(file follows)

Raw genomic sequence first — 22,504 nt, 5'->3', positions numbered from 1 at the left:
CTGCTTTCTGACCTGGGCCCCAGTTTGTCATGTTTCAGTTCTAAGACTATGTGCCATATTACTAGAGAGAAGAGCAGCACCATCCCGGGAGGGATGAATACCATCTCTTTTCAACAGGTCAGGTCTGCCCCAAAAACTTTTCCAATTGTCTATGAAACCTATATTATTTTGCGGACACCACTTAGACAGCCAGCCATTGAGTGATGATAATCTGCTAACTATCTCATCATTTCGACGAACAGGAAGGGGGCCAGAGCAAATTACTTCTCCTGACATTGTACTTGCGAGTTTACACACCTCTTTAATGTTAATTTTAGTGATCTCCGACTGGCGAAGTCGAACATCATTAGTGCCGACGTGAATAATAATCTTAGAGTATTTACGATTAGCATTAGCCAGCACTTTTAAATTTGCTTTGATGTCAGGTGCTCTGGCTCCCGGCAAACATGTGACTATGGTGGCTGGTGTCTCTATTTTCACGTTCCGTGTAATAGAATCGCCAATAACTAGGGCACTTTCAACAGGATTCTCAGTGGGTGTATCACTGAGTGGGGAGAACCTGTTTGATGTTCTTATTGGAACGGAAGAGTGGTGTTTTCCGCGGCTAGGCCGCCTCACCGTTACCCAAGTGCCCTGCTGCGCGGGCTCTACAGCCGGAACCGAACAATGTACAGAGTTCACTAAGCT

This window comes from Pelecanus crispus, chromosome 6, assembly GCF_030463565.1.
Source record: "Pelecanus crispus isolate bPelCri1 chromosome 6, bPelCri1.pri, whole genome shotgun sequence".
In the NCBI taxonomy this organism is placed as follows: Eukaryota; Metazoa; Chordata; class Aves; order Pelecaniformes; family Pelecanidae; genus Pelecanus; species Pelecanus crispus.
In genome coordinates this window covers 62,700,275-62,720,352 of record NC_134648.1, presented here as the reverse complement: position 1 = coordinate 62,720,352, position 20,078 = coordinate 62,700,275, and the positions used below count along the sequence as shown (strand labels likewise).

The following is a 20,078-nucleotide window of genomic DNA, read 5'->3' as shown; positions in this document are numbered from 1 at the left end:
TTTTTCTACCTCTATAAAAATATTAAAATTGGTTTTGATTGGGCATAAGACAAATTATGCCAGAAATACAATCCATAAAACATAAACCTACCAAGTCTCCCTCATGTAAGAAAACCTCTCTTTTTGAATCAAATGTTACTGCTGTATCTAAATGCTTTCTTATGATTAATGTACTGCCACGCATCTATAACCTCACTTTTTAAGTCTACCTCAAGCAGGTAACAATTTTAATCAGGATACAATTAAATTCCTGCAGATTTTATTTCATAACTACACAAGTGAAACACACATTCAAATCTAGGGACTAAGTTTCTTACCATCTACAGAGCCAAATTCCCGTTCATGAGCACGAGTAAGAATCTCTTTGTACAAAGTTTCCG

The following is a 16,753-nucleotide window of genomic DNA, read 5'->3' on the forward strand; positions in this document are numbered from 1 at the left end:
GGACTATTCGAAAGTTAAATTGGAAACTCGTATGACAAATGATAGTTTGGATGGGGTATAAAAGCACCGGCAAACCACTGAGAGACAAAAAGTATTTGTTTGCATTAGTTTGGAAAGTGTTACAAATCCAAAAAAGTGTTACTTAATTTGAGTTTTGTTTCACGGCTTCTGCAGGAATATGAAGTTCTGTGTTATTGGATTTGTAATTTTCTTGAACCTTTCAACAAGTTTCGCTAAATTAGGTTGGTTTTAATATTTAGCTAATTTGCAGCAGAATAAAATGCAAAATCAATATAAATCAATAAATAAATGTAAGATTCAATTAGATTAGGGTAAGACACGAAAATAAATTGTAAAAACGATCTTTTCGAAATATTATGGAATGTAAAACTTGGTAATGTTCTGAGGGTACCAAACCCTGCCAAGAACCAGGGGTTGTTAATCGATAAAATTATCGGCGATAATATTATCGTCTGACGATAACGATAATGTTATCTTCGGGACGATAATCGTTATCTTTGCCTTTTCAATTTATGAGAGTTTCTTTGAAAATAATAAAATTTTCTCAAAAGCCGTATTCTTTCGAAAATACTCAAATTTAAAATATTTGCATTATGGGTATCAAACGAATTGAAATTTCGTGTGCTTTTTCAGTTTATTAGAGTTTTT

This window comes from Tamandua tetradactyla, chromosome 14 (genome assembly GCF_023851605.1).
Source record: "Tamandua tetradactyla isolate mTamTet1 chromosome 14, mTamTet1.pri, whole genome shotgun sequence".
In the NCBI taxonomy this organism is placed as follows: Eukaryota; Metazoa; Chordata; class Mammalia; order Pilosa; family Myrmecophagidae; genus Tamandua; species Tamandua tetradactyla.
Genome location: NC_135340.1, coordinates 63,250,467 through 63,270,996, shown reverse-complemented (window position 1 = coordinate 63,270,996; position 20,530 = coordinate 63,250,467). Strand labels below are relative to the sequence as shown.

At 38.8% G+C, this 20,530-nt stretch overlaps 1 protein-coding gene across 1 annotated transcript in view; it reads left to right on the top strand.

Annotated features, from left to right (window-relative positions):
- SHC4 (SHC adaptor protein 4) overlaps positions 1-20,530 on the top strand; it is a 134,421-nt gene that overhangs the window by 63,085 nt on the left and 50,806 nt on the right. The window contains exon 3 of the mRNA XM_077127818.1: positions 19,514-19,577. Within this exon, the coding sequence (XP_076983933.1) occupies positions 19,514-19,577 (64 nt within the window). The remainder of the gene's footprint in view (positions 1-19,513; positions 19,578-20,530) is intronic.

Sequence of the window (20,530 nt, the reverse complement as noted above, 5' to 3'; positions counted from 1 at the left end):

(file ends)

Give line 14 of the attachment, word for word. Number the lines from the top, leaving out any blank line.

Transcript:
Genome location: NC_135340.1, coordinates 63,250,467 through 63,270,996, shown reverse-complemented (window position 1 = coordinate 63,270,996; position 20,530 = coordinate 63,250,467). Strand labels below are relative to the sequence as shown.